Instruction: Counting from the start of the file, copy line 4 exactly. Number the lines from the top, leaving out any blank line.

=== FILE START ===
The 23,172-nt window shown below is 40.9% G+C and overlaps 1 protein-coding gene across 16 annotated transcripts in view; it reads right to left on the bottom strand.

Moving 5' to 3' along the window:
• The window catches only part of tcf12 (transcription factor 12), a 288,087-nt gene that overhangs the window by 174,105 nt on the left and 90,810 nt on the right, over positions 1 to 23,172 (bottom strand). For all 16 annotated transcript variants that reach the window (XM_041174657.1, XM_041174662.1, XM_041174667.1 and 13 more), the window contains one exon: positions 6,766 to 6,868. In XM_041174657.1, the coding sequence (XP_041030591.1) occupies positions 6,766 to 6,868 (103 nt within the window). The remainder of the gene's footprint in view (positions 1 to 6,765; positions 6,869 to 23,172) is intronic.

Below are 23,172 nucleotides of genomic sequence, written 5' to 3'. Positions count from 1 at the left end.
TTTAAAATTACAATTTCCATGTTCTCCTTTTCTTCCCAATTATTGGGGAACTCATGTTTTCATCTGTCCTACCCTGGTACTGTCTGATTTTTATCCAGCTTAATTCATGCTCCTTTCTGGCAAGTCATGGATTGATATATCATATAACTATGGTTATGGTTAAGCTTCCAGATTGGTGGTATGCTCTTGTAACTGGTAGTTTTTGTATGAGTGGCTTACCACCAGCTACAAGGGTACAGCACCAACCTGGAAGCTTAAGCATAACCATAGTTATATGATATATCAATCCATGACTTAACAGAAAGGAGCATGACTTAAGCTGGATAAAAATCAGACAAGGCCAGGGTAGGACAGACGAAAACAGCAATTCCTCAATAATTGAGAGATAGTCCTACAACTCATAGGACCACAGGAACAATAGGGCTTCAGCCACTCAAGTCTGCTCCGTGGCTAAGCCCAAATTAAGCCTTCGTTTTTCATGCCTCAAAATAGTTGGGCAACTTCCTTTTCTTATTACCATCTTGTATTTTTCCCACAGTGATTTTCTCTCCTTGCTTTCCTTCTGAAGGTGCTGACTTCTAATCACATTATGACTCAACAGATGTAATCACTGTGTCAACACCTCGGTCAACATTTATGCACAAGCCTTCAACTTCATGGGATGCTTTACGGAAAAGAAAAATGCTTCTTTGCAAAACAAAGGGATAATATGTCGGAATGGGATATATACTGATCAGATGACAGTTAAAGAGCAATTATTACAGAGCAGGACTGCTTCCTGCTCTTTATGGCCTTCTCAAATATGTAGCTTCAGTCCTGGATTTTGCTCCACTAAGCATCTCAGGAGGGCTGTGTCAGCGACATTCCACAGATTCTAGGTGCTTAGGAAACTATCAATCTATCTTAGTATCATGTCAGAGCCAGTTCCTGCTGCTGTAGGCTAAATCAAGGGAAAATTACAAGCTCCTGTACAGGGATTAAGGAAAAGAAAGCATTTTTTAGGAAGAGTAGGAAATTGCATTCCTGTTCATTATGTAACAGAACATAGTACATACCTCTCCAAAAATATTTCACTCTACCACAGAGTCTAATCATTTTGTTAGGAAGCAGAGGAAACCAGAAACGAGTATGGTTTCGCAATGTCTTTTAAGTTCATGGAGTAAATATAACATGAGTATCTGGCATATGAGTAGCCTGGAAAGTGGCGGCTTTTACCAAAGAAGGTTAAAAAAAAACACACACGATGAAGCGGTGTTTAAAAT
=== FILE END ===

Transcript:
Below are 23,172 nucleotides of genomic sequence, written 5' to 3'. Positions count from 1 at the left end.